That support line at $155 is a price where there’s an excess of demand of shares; in other words, it’s a place where buyers have been more eager to step in and buy shares at a lower price than than sellers have been to sell. That’s what makes the breakdown below $155 so significant -- the move indicates that sellers are finally strong enough to absorb all of the excess demand above that price level. That’s when you want to sell -- or short -- shares when it happens.

Silvercorp Metals

You don’t have to be an expert technical analyst to see what’s been going on in shares of Silvercorp Metals (SVM), a small-cap silver mining stock. Shares of the miner have been trending lower in a channel pattern since all the way back in September, bouncing ever-lower in a high-probability range.

Trend channels are useful for traders because they identify the high-probability range for shares to keep moving within. The trendline resistance level in SVM has acted as a ceiling for shares the last six times it’s been tested, and that pattern doesn’t look likely to change now.

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If you’re looking for an opportunity to sell, now looks pretty good with shares just coming off of a bounce off of trendline resistance; now, they’ve got the furthest to move down the channel before catching a bid again. If you decide to go short here, I’d recommend keeping a protective stop just above the 50-day moving average.

General Electric

Blue-chips aren’t immune from looking toxic right now. General Electric (GE) has the distinction of being the biggest name on our list of toxic stocks today. In spite of a 10% rally year-to-date, shares of the manufacturing conglomerate are starting to look “toppy” thanks to a head and shoulders pattern that’s been forming in shares.

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The head and shoulders is a price pattern that indicates exhaustion among buyers. The pattern is formed by two swing highs that top out around the same level (the shoulders), separated by a bigger peak called the head; the sell signal comes on the breakdown below the pattern’s “neckline” level, currently right below $23.

Momentum, measured by 14-day RSI, adds some extra downside confidence to this trade. GE’s RSI uptrend broke ahead of its rally back at the start of March, and it’s been trending lower ever since. Because momentum is a leading indicator of price, that points to more downside ahead. The sole saving grace in GE right now is the fact that the downside target from this setup is close-by at $22.25 -- but traders should look out for signs of a broader change-in-trend if the neckline break happens this week.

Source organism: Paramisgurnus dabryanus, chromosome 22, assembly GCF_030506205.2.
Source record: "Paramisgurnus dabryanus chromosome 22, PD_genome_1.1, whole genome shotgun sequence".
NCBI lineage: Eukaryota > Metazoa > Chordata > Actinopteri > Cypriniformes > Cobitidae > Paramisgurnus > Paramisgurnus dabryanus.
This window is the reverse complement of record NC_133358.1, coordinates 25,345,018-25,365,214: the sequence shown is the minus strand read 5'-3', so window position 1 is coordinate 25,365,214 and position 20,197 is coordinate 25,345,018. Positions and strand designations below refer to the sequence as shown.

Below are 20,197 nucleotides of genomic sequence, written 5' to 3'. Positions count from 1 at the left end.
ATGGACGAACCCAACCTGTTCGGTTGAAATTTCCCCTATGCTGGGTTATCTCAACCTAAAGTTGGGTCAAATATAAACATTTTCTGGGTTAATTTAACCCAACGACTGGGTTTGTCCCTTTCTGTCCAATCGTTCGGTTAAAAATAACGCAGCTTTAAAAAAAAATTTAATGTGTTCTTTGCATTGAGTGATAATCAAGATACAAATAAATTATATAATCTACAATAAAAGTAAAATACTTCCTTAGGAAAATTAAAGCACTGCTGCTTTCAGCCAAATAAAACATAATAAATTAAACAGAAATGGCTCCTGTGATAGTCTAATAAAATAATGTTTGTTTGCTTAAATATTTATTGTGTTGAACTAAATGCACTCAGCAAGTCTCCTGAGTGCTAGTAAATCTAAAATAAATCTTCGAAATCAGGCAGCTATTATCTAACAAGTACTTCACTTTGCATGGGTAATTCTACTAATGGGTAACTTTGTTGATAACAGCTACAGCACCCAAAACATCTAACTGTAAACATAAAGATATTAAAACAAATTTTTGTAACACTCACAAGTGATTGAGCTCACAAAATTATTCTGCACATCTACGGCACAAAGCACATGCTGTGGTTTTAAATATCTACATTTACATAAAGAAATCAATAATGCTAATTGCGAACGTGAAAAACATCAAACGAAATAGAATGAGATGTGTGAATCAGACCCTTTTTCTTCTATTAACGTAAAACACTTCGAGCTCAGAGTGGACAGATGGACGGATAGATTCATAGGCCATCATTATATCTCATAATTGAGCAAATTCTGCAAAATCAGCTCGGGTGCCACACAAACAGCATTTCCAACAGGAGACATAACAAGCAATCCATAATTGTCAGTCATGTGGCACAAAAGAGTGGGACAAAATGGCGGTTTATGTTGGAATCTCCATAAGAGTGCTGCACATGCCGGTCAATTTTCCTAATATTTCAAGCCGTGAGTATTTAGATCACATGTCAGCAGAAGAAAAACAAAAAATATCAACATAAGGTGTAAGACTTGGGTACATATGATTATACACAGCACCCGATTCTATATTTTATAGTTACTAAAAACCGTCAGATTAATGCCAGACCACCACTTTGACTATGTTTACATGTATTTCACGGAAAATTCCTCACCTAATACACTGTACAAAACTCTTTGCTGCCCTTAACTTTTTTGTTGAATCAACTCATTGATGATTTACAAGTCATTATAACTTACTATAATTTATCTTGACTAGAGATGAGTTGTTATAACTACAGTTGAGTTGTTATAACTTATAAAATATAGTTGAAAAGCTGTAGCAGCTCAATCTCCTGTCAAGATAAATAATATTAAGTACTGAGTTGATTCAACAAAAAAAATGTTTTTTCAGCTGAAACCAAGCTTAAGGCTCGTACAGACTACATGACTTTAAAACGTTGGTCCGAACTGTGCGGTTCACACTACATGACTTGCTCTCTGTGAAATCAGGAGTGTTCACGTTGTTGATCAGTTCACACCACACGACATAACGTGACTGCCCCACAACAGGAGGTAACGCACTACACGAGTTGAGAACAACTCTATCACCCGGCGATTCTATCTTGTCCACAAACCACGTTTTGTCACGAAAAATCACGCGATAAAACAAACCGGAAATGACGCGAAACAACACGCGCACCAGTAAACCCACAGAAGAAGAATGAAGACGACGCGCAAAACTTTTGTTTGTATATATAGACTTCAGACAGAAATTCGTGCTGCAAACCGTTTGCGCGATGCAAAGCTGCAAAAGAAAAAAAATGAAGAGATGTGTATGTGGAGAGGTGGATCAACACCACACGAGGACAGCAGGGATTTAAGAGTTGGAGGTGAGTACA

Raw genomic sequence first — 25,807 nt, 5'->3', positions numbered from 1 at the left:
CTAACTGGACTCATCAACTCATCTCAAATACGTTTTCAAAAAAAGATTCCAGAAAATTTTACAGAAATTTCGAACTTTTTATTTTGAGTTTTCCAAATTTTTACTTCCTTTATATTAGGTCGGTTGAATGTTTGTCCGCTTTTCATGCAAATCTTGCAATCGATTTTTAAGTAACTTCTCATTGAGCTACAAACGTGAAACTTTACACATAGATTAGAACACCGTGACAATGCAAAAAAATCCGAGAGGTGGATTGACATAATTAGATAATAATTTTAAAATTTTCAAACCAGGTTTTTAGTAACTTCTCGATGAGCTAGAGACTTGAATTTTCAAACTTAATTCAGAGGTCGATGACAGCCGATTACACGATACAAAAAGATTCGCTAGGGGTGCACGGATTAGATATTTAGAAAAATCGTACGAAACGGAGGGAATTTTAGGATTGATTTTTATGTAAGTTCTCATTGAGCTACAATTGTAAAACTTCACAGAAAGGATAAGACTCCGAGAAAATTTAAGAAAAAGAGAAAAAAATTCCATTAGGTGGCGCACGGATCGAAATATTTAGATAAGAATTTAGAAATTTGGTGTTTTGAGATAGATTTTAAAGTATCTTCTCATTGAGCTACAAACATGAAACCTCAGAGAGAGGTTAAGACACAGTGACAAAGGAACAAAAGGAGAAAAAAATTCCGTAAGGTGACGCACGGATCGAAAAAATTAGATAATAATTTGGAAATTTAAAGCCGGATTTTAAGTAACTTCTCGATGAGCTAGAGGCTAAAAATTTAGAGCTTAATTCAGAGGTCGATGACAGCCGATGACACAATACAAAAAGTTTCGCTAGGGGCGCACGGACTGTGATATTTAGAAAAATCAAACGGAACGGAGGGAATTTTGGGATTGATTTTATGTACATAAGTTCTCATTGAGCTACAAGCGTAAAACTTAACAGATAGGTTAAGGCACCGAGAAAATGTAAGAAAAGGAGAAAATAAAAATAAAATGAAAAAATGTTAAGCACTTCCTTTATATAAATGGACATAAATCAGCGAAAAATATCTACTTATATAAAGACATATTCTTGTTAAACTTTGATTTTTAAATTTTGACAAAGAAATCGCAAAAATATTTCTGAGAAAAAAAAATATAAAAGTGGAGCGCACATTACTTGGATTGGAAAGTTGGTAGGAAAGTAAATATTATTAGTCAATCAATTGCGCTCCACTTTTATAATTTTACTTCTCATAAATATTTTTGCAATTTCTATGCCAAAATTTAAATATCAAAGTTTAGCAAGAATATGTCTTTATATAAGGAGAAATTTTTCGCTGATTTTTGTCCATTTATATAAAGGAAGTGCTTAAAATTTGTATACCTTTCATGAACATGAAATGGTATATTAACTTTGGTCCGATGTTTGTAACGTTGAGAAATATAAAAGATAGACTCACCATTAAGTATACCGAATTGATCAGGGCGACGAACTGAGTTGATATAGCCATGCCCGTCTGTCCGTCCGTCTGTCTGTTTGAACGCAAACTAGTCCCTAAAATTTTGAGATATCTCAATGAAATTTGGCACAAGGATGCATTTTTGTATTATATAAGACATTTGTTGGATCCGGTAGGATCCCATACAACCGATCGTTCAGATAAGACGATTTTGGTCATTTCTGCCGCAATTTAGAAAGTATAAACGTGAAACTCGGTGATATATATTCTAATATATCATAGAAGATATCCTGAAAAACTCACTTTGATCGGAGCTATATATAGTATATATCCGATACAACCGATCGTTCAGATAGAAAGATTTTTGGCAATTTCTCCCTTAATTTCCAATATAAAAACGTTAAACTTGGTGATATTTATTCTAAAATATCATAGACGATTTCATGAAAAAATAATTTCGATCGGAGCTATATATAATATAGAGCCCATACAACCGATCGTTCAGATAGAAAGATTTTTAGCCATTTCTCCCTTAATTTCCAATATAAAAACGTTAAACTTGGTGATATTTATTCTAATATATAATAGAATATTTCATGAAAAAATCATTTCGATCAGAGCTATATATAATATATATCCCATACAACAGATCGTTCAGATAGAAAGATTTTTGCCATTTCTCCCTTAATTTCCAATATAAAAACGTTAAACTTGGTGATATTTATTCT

Lowe’s

Last up is Lowe’s (LOW), another big-name stock that’s looking “toppy” right now. Lowe’s has been riding a rising tide of sentiment for anything related to building -- and as the nation’s number-two home improvement retailer, the 20% rally that shares have seen in the last year has been deserved. But a double top pattern in shares makes it look like the uptrend could be coming to an end -- at least temporarily.

The double top is a setup that’s formed by two swing highs that hit their heads at approximately the same price level. The sell signal comes on a breakdown below the near-term support level for shares, currently right at $36. If shares slip below that price, we’ve got a sell signal for shares.

I still think that building stocks look attractive right now -- and in fact, top rival Home Depot (HD) isn’t looking toxic in April. But it’s important to remember that you can’t fight the tape, and Lowe’s is showing traders some bearish price action right now.

To see this week’s trades in action, check out the Technical Setups for the Week portfolio on Stockpickr.

-- Written by Jonas Elmerraji in Baltimore.

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At the time of publication, author had no positions in stocks mentioned.

Jonas Elmerraji, CMT, is a senior market analyst at Agora Financial in Baltimore and a contributor to TheStreet. Before that, he managed a portfolio of stocks for an investment advisory returned 15% in 2008. He has been featured in Forbes , Investor's Business Daily, and on CNBC.com. Jonas holds a degree in financial economics from UMBC and the Chartered Market Technician designation.